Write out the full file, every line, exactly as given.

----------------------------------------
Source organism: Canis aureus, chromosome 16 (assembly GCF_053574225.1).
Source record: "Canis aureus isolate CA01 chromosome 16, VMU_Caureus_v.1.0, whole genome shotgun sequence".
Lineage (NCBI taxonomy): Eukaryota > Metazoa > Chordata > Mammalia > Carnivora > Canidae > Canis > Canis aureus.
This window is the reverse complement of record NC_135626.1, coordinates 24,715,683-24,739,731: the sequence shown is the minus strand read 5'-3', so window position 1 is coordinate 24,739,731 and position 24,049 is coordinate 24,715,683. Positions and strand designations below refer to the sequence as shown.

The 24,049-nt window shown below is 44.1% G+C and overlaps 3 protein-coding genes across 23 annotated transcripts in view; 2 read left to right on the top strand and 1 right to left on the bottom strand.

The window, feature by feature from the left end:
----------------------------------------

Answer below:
Source organism: Canis aureus, chromosome 16 (assembly GCF_053574225.1).
Source record: "Canis aureus isolate CA01 chromosome 16, VMU_Caureus_v.1.0, whole genome shotgun sequence".
Lineage (NCBI taxonomy): Eukaryota > Metazoa > Chordata > Mammalia > Carnivora > Canidae > Canis > Canis aureus.
This window is the reverse complement of record NC_135626.1, coordinates 24,715,683-24,739,731: the sequence shown is the minus strand read 5'-3', so window position 1 is coordinate 24,739,731 and position 24,049 is coordinate 24,715,683. Positions and strand designations below refer to the sequence as shown.

The 24,049-nt window shown below is 44.1% G+C and overlaps 3 protein-coding genes across 23 annotated transcripts in view; 2 read left to right on the top strand and 1 right to left on the bottom strand.

The window, feature by feature from the left end: